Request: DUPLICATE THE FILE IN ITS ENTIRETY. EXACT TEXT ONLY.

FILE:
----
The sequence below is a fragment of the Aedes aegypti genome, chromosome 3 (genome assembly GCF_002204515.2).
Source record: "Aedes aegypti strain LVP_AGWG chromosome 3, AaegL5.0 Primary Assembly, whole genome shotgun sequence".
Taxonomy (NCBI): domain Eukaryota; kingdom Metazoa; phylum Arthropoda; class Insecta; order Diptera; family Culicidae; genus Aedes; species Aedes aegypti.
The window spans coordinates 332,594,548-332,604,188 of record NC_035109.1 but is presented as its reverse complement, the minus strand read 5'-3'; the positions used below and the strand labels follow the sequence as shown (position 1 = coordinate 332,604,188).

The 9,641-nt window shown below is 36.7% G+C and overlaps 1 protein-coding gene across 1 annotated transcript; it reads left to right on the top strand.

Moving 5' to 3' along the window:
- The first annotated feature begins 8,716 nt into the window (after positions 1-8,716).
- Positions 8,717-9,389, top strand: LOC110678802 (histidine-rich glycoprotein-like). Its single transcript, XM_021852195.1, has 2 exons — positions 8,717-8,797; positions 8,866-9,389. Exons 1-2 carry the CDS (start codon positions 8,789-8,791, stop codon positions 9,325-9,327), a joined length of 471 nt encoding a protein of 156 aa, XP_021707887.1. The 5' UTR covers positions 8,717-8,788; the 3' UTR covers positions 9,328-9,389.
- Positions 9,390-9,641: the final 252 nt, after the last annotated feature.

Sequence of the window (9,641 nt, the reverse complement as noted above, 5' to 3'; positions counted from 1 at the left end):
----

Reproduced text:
The sequence below is a fragment of the Aedes aegypti genome, chromosome 3 (genome assembly GCF_002204515.2).
Source record: "Aedes aegypti strain LVP_AGWG chromosome 3, AaegL5.0 Primary Assembly, whole genome shotgun sequence".
Taxonomy (NCBI): domain Eukaryota; kingdom Metazoa; phylum Arthropoda; class Insecta; order Diptera; family Culicidae; genus Aedes; species Aedes aegypti.
The window spans coordinates 332,594,548-332,604,188 of record NC_035109.1 but is presented as its reverse complement, the minus strand read 5'-3'; the positions used below and the strand labels follow the sequence as shown (position 1 = coordinate 332,604,188).

The 9,641-nt window shown below is 36.7% G+C and overlaps 1 protein-coding gene across 1 annotated transcript; it reads left to right on the top strand.

Moving 5' to 3' along the window:
- The first annotated feature begins 8,716 nt into the window (after positions 1-8,716).
- Positions 8,717-9,389, top strand: LOC110678802 (histidine-rich glycoprotein-like). Its single transcript, XM_021852195.1, has 2 exons — positions 8,717-8,797; positions 8,866-9,389. Exons 1-2 carry the CDS (start codon positions 8,789-8,791, stop codon positions 9,325-9,327), a joined length of 471 nt encoding a protein of 156 aa, XP_021707887.1. The 5' UTR covers positions 8,717-8,788; the 3' UTR covers positions 9,328-9,389.
- Positions 9,390-9,641: the final 252 nt, after the last annotated feature.

Sequence of the window (9,641 nt, the reverse complement as noted above, 5' to 3'; positions counted from 1 at the left end):